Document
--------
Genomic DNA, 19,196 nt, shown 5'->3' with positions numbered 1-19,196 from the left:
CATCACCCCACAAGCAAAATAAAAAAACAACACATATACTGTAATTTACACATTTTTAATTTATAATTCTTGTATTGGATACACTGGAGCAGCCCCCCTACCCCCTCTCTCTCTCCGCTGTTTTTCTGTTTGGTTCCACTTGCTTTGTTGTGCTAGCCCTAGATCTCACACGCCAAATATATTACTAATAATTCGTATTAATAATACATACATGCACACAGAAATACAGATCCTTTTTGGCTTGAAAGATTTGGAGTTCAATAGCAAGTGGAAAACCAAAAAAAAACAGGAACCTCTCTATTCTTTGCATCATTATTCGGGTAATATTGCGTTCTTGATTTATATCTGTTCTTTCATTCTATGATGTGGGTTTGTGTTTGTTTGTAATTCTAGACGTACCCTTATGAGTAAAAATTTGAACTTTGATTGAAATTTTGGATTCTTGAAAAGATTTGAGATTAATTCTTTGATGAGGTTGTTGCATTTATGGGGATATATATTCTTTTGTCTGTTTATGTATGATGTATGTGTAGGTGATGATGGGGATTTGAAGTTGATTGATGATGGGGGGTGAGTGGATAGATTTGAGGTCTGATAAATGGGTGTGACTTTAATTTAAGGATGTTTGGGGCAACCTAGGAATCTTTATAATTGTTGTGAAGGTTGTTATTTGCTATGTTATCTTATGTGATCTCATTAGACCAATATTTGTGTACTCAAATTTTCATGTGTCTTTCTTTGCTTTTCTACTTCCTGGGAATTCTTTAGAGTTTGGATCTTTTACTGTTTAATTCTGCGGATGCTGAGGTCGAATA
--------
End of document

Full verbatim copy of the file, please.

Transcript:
Genomic DNA, 19,196 nt, shown 5'->3' with positions numbered 1-19,196 from the left:
CATCACCCCACAAGCAAAATAAAAAAACAACACATATACTGTAATTTACACATTTTTAATTTATAATTCTTGTATTGGATACACTGGAGCAGCCCCCCTACCCCCTCTCTCTCTCCGCTGTTTTTCTGTTTGGTTCCACTTGCTTTGTTGTGCTAGCCCTAGATCTCACACGCCAAATATATTACTAATAATTCGTATTAATAATACATACATGCACACAGAAATACAGATCCTTTTTGGCTTGAAAGATTTGGAGTTCAATAGCAAGTGGAAAACCAAAAAAAAACAGGAACCTCTCTATTCTTTGCATCATTATTCGGGTAATATTGCGTTCTTGATTTATATCTGTTCTTTCATTCTATGATGTGGGTTTGTGTTTGTTTGTAATTCTAGACGTACCCTTATGAGTAAAAATTTGAACTTTGATTGAAATTTTGGATTCTTGAAAAGATTTGAGATTAATTCTTTGATGAGGTTGTTGCATTTATGGGGATATATATTCTTTTGTCTGTTTATGTATGATGTATGTGTAGGTGATGATGGGGATTTGAAGTTGATTGATGATGGGGGGTGAGTGGATAGATTTGAGGTCTGATAAATGGGTGTGACTTTAATTTAAGGATGTTTGGGGCAACCTAGGAATCTTTATAATTGTTGTGAAGGTTGTTATTTGCTATGTTATCTTATGTGATCTCATTAGACCAATATTTGTGTACTCAAATTTTCATGTGTCTTTCTTTGCTTTTCTACTTCCTGGGAATTCTTTAGAGTTTGGATCTTTTACTGTTTAATTCTGCGGATGCTGAGGTCGAATA